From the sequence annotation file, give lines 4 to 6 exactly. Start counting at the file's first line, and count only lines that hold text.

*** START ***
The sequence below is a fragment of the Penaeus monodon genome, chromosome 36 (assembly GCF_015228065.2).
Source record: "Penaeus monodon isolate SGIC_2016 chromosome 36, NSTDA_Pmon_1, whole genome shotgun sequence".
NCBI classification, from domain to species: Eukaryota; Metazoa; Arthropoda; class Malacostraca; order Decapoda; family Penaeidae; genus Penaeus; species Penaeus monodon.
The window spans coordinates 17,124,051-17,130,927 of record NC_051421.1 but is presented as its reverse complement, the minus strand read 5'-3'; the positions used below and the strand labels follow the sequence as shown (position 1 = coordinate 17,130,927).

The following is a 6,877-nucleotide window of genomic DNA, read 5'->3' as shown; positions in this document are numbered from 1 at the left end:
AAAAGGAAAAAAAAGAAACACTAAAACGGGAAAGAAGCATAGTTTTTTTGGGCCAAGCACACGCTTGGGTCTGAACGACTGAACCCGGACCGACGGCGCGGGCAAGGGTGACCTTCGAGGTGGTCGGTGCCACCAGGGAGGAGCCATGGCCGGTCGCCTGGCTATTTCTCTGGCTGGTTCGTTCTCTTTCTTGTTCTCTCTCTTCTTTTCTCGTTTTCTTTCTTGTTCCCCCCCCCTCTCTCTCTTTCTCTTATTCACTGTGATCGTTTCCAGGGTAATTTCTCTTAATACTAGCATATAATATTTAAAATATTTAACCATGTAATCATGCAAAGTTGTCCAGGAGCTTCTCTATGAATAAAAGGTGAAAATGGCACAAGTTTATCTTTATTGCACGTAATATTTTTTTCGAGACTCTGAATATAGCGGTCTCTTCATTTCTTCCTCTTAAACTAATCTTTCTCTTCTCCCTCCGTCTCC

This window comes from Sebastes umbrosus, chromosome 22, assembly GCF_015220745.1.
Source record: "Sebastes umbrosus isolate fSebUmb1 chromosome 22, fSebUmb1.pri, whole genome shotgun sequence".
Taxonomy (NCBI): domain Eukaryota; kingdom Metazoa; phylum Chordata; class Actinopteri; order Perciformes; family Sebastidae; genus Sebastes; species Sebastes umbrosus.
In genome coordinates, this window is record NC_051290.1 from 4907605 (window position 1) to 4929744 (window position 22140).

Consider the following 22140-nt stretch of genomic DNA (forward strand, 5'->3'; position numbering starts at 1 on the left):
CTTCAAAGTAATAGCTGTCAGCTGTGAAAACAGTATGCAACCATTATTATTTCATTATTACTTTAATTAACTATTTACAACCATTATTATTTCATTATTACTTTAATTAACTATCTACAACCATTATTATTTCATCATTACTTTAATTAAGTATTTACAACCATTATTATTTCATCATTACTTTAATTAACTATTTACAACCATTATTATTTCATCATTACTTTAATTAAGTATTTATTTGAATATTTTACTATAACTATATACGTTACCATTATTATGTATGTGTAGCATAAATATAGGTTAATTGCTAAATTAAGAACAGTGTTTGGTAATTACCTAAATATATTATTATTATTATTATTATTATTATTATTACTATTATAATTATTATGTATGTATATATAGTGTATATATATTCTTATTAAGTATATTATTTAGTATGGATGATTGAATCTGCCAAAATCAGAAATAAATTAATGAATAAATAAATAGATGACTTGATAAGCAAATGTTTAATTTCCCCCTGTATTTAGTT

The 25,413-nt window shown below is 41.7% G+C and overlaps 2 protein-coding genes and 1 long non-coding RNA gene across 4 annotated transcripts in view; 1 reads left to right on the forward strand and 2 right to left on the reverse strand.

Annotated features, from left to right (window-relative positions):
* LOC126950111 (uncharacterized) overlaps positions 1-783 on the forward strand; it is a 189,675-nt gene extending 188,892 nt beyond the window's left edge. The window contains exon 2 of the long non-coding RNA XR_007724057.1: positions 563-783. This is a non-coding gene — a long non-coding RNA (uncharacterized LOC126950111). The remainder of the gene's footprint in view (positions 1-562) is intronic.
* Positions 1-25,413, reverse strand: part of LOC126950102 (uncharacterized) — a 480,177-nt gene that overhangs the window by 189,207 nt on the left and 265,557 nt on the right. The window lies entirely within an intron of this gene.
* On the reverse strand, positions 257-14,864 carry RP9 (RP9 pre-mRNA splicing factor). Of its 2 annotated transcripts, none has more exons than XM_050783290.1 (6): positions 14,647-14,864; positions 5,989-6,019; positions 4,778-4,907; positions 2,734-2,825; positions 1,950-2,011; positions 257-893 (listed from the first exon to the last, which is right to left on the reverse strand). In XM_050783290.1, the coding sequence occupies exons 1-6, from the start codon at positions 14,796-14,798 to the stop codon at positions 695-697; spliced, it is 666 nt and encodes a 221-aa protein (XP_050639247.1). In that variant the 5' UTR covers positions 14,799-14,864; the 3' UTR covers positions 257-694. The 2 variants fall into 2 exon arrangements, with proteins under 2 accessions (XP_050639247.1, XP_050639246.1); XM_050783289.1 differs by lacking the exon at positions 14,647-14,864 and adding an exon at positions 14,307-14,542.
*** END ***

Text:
The window spans coordinates 17,124,051-17,130,927 of record NC_051421.1 but is presented as its reverse complement, the minus strand read 5'-3'; the positions used below and the strand labels follow the sequence as shown (position 1 = coordinate 17,130,927).

The following is a 6,877-nucleotide window of genomic DNA, read 5'->3' as shown; positions in this document are numbered from 1 at the left end:
AAAAGGAAAAAAAAGAAACACTAAAACGGGAAAGAAGCATAGTTTTTTTGGGCCAAGCACACGCTTGGGTCTGAACGACTGAACCCGGACCGACGGCGCGGGCAAGGGTGACCTTCGAGGTGGTCGGTGCCACCAGGGAGGAGCCATGGCCGGTCGCCTGGCTATTTCTCTGGCTGGTTCGTTCTCTTTCTTGTTCTCTCTCTTCTTTTCTCGTTTTCTTTCTTGTTCCCCCCCCCTCTCTCTCTTTCTCTTATTCACTGTGATCGTTTCCAGGGTAATTTCTCTTAATACTAGCATATAATATTTAAAATATTTAACCATGTAATCATGCAAAGTTGTCCAGGAGCTTCTCTATGAATAAAAGGTGAAAATGGCACAAGTTTATCTTTATTGCACGTAATATTTTTTTCGAGACTCTGAATATAGCGGTCTCTTCATTTCTTCCTCTTAAACTAATCTTTCTCTTCTCCCTCCGTCTCC